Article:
A few weeks ago I was working on a story about Ramadan and Muslims in the Bay area, where I live. I was surprised by some of my findings during the research and interviews, in particular the increasing concern about practicing religion in public and being identified as a Muslim in some communities.
I am getting sick of my editors assigning me to cover anything connected to Muslims and the Middle East, because it doesn't allow me to explore other areas and environments. However, this turned out to be quite an interesting experience.
Almost all of the men and women I talked to, whether in mosques, metro stations or even on the UC Berkeley campus -- which is well known for its multicultural environment -- told me they find it difficult to practice Islam. Very few of them wore scarves or other kinds of Hijab, and they said they felt pressure from their environment to avoid clearly identifying themselves as Muslims by praying in their work places, reading the Koran, or wearing clothing that might mark them off from others. They also mentioned that they think people's prejudice against Muslims has greatly intensified since September 11. Many of the people I talked to initially thought I was a Federal cop and didn't want to talk to me.
I could feel the anxiety my presence aroused when I arrived at a mosque in Oakland, California with a notebook and a pencil in my hand. One of the people praying asked not to be photographed and a few others refused to talk to me. The director of the Islamic Cultural Center of Northern California (CCNC) told me that he has seen a decline in attendance since September 11, because some people are worried that if they are associated with an Islamic Center, there will be repercussions. "If later on some government entities come and want to investigate this issue, they are afraid to get into trouble or maybe something would happen to them," he added.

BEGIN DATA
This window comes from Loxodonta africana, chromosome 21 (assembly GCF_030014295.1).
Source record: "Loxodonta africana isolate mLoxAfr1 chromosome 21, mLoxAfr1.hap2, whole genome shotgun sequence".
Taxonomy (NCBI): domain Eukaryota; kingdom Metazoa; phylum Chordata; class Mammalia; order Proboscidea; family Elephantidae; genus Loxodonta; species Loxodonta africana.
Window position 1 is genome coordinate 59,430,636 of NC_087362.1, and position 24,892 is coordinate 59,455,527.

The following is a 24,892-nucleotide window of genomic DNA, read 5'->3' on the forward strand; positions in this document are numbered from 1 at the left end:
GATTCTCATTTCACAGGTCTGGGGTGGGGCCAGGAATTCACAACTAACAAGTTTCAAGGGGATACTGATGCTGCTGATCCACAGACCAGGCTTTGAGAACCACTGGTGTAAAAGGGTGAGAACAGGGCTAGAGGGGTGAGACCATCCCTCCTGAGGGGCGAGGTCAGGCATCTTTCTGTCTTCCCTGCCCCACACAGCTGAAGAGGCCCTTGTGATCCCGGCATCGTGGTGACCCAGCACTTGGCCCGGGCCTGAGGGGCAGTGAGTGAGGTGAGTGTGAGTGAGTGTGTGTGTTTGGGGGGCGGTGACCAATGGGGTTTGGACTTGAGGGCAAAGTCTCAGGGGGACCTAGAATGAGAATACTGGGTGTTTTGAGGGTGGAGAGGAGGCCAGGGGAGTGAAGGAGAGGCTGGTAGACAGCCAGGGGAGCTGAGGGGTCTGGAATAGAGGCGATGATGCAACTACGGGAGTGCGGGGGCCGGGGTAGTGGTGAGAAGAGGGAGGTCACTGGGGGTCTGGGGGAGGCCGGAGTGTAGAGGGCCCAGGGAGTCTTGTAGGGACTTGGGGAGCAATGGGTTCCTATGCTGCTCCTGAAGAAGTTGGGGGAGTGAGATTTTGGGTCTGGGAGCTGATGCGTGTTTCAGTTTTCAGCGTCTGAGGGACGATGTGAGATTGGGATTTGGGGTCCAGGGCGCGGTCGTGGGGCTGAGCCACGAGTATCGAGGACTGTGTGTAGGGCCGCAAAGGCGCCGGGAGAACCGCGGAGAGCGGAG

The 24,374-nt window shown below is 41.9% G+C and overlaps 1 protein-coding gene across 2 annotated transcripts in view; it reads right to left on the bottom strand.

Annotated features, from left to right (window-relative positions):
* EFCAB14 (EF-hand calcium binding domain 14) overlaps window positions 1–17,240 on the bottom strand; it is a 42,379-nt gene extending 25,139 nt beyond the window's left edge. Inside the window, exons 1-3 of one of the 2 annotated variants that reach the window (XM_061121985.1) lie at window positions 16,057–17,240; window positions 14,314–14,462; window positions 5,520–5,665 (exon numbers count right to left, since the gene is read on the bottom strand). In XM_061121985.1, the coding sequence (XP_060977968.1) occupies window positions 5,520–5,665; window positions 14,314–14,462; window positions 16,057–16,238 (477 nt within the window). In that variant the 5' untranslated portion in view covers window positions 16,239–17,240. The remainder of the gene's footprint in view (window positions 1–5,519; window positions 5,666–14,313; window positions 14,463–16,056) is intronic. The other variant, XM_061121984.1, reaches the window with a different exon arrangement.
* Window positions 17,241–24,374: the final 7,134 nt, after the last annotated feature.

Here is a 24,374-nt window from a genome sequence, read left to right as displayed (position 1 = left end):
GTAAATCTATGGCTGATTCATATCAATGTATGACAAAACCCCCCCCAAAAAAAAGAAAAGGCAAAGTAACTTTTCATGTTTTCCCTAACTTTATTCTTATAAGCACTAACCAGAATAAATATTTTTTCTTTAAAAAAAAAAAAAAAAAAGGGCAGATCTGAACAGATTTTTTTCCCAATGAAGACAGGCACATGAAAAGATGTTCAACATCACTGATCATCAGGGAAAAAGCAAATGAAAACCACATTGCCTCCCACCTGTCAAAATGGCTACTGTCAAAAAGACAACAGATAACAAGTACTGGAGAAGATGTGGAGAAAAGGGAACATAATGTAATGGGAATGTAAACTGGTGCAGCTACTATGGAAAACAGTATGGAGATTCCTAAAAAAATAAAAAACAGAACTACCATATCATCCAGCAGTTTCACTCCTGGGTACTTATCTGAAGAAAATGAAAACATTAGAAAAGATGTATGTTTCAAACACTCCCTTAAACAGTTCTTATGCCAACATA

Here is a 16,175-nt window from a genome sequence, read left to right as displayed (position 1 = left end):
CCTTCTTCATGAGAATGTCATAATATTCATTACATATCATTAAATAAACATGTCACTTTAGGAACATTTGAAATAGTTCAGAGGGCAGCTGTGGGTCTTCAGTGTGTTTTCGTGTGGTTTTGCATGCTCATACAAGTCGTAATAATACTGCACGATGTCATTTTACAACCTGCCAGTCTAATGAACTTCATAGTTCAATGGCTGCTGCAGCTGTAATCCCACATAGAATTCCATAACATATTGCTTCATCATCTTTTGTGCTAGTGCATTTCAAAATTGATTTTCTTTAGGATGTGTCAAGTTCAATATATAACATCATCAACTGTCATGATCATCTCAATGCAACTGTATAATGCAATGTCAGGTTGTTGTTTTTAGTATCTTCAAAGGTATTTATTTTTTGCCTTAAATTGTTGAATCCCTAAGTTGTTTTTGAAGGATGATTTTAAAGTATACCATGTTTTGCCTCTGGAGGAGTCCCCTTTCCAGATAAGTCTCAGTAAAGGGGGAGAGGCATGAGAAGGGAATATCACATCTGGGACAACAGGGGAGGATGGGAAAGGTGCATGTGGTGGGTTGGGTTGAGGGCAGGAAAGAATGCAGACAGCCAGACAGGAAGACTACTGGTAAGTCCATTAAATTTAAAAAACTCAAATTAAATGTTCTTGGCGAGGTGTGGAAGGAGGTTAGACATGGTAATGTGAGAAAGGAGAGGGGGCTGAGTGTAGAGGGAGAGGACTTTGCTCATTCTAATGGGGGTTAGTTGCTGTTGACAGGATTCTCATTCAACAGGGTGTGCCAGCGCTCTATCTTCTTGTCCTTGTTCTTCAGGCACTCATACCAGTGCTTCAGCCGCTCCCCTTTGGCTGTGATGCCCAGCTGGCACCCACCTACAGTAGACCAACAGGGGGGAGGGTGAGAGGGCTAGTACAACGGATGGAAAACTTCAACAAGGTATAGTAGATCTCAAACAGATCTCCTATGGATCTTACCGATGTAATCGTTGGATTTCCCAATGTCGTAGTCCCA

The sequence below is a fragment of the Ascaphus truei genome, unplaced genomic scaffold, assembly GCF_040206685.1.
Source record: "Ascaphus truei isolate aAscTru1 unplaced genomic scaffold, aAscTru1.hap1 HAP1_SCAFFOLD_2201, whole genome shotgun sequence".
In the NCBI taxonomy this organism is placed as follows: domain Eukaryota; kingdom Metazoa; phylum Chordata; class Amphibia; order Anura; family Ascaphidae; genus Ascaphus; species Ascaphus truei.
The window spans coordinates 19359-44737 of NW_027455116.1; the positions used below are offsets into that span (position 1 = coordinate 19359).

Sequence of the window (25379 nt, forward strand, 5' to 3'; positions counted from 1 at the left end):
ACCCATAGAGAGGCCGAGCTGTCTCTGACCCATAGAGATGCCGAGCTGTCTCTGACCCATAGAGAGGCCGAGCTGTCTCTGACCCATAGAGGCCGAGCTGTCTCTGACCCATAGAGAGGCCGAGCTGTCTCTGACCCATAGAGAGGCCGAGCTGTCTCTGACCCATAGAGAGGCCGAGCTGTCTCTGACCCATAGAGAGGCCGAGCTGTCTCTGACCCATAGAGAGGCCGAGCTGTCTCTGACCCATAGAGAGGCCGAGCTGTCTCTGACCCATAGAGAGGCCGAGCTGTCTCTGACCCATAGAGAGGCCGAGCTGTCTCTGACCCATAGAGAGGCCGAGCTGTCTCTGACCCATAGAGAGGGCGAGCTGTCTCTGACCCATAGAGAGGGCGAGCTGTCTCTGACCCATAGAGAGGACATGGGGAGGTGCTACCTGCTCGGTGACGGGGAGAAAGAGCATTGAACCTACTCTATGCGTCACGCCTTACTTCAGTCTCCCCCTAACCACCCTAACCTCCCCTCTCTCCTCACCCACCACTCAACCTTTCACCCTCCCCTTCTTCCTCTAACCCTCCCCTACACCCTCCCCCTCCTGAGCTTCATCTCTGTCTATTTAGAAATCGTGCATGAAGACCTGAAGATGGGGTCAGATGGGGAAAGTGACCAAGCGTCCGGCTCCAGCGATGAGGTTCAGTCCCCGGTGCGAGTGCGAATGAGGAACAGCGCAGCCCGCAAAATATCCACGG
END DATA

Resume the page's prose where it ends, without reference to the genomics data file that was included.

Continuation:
My interviews with people praying in a few mosques in Oakland, plus airport stories that has become a stereotyped during the last years and all my personal observations, even my experiences on the Berkeley campus although can not be generalized as a whole but shows a serious trend.
The information I received in my interviews, paired with my observations and experiences whether on the UC Berkeley campus, at airports, or at a mosque, indicate a general fear and misunderstanding of Muslims" on one hand, a fear of practicing Islam freely on the other hand.
A survey released by Pew Research Center on September 20 2007, also, confirms that public attitudes about Muslims and Islam have grown more negative in recent years. "About four-in-ten Americans (43%) say they have a favorable opinion of Muslims, while 35% express a negative view. Opinion about Muslims, on balance, was somewhat more positive in 2004 (48% favorable vs. 32% unfavorable)," says the report. "As in previous surveys, Muslim Americans are seen more positively than Muslims (53% vs. 43%); however, unfavorable opinions of Muslim Americans have also edged upward, from 25% in 2005 to 29% currently."
I believe the unfavorable opinion about Islam and Muslims are heavily influenced by skewed media coverage. Americans should take this issue seriously and raise their concerns about creating a new kind of polarization, marginalization, and discrimination. This country was based on freedom of religion, and it is very ironic that after 300 years, we are facing with a sort of religious discrimination, consciously or unconsciously!